These events are going on at Fleming's locations across the county. Check for your nearest location here.

As if you needed further encouragement, their Boston location even offers complimentary car service. That's right- they'll come pick you up and drop you off in a Mercedes, subject to availability. Read more about that offer on the site for the Boston location.

Further Reading:
Question of the Day? What's your favorite steakhouse? Franchise or otherwise.


Syrah: The Steroids of the Pinot Noir World

Monday, June 1, 2009

This piece is an entry for a contest Capozzi Winery is running. You can read more about the contest here.

As I've said before, I write this blog to help people enjoy wine more while spending less money. I'm passionate about wine because I find it to be an incredibly enjoyable means of [virtually] exploring the world through a fascinating and delicious beverage. At this stage in my life, with two little guys filling our home with energy, I find that wine provides me with intellectual stimulation and is a hobby that I can pursue without disrupting our daily routine.

I was at a wine dinner a while back, seated next to some hard core wine people. You think I've got wine on my mind a lot? The folks I was seated with took it to another level. I really enjoyed the conversation, and as we were discussing the importance of wines having a sense of place and being varietally correct, a side issue came up that I thought was quite fascinating.

Someone at the table relayed a story about a California Pinot Noir the winemaker was having a tough time with. The wine was thin and lacked the structure the winemakers sought to achieve, so they decided to blend in some Syrah. According to US law, this is perfectly acceptable: A wine can be labeled as Pinot Noir so long as it contains 75% Pinot Noir (and similarly for other varietal wines). The wine was submitted for rating and received the highest score Wine Spectator has ever bestowed upon a California Pinot Noir: 98 points. A classic.

Some might say this is a travesty. Some might say this encourages winemakers to pursue a style that isn't true to the Pinot Noir grape. I say so what. Why? Because my primary concern when it comes to wine is simple:
  • My guests and I should enjoy it.
  • It should be delicious.
  • It should be a good value.
All of this stuff about being true to the grape is a little bit far reaching, and I thought Steve Heimoff summed it up well (with his typical straightforward writing style) in this piece:

'So let’s stop this talk of “what Pinot used to be” and “trusting it will come back” because it used to suck and there was really nothing for it to come back to!'

It occurs to me that there exists a parallel here between Syrah in Pinot Noir and steroids in major league baseball. America loves the long ball, and a lot of us love big juicy wines, at least some of the time. Add on top of that the competitive nature of being at the top of the game, the adulation, the awards, the jealousy, the competitive nature of it all. And the money.

Some would argue that, similar to jacked up shortstops, full bodied Pinot Noir is unnatural. It's not the way it should be. I can appreciate that point of view, but so long as the consumer knows what they're getting into, no laws of the appellation are being violated, and (most importantly) we enjoy the wines, I see nothing wrong with adding a little Syrah to Pinot Noir. Unlike with steroids, nobody is being physically hurt.

There seems to be a fundamental question here regarding whether wine critics should prescribe the way wines are made -or- whether they should simply review what's in the bottle? Taken literally, this question would seem to apply to things like oak levels, filtering techniques, and how invasive the winemaker should be with the somewhat natural process of wine making. However, taking a more simplistic take on the situation: Should wine critics take issue with a wine that isn't right down the middle in terms of varietal correctness? I would say no.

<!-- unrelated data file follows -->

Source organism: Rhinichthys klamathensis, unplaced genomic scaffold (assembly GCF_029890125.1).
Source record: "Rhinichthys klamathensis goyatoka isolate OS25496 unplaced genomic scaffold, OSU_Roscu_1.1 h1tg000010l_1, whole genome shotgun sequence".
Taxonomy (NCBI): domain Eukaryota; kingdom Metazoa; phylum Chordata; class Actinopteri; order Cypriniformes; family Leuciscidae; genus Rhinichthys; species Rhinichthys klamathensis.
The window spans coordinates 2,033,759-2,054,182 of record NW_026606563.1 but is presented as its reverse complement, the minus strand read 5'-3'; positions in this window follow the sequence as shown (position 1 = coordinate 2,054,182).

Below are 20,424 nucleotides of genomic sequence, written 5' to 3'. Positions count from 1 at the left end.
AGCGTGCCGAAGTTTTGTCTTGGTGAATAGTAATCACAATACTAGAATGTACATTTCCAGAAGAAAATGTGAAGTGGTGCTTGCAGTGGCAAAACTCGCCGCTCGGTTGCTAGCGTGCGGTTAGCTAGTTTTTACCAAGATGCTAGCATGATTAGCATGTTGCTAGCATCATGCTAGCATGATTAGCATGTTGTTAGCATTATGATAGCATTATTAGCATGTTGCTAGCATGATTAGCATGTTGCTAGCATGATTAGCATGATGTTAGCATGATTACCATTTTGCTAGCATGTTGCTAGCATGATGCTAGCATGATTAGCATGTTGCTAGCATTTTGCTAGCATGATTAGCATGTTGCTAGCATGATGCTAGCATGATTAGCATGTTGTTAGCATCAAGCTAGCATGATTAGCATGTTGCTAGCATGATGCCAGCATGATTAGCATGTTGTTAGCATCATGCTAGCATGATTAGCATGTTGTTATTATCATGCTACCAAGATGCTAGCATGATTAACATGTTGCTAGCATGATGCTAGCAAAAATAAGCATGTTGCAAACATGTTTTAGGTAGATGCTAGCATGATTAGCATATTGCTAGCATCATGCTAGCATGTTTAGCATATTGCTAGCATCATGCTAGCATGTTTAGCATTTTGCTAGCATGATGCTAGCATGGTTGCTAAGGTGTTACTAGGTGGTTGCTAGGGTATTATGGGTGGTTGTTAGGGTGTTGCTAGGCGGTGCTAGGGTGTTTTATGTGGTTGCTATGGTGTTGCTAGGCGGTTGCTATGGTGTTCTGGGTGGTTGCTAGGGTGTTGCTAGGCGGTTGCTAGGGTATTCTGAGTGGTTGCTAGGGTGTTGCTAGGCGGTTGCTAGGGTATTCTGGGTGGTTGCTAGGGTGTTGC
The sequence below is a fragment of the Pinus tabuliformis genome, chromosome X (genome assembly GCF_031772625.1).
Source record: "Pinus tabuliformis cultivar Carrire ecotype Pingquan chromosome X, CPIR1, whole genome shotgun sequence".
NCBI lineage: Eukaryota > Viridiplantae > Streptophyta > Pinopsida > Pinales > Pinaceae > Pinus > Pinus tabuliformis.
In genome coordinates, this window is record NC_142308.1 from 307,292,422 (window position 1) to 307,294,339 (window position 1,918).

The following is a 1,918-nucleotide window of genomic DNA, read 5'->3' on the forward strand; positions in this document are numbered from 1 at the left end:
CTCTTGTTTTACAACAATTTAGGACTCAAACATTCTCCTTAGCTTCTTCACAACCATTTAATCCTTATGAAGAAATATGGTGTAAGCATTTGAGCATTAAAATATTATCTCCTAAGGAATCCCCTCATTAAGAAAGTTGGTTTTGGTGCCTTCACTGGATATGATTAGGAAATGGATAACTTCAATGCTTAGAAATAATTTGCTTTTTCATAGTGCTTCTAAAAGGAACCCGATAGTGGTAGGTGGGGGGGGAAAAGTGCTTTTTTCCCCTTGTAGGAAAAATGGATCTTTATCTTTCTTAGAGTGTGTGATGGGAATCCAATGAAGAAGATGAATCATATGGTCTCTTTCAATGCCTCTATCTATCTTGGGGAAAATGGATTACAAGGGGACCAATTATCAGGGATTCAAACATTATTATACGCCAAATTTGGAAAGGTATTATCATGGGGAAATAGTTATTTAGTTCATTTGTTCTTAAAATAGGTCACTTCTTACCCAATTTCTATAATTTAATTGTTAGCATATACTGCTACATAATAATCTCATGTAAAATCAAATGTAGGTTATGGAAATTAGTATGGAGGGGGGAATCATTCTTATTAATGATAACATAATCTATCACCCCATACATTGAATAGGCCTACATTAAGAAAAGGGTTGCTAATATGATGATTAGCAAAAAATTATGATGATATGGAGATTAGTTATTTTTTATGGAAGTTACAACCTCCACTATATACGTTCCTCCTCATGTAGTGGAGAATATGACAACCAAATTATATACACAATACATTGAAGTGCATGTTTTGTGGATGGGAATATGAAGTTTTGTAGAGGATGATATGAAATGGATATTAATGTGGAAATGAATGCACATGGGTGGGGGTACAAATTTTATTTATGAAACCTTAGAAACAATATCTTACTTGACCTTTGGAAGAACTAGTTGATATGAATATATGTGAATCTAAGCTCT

Similarly, when I'm looking for a wine, I want wine critics to primarily tell me how much pleasure the wine brought them- how much excitement the wine offered. Don't get me wrong- I do trust that experienced/professional wine critics will tell me how well a wine stacks up against the characteristics they're looking for in that variety, but if a wine does well against those characteristics *and* it brings a little extra "umph" what's wrong with that? I say nothing.

So what was the wine being discussed at dinner? I have to think, based on the fact that Wine Spectator has only rated one California Pinot Noir 98 points (ever) that it was the 2004 Kosta Browne Sonoma Coast Kanzler Vineyard Pinot Noir. I couldn't get my hands on that particular wine, so I sought out the only bottles of Kosta Browne that I could find. I was able to obtain a 2006 Kosta Browne Sonoma Coast Pinot Noir for around $60 from a retailer in Napa ($48 was the release price). I cracked it open with friends and family last night.

I have to say- I wasn't disappointed. It was a gem. If this wine had been given a poor rating by Wine Spectator because it was good but too full bodied for Pinot Noir, it probably would have been a review that I disagreed with. I think it would be a case of the critic getting too much into the winemaker's domain. That's why I like critics to review primarily what's in the bottle.

Here's hoping that Congress *doesn't* get involved in an investigation into which Pinot producers are "using" Syrah. And here are my notes:

2006 Kosta Browne Pinot Noir Sonoma Coast - USA, California, Sonoma County, Sonoma Coast (5/29/2009)
This is the first Kosta Browne I've had and I approached the bottle with a little bit of trepidation based on the reputation the wine carries for being heavy handed. I've gotta say- I loved the style and didn't think it was overdone at all. Big red strawberry fruit on the nose and a nice amount of spice. Smooth on the palate while still being hearty and a finish that went on for miles. YUM. Would recommend, but don't think I can justify the price and the difficulty in finding. Enjoyed very much though. (93 pts.)

Posted from CellarTracker

Further Reading:
Question of the Day: What do you think of Syrah in Pinot Noir?



  © Blogger templates Newspaper by 2008

Back to TOP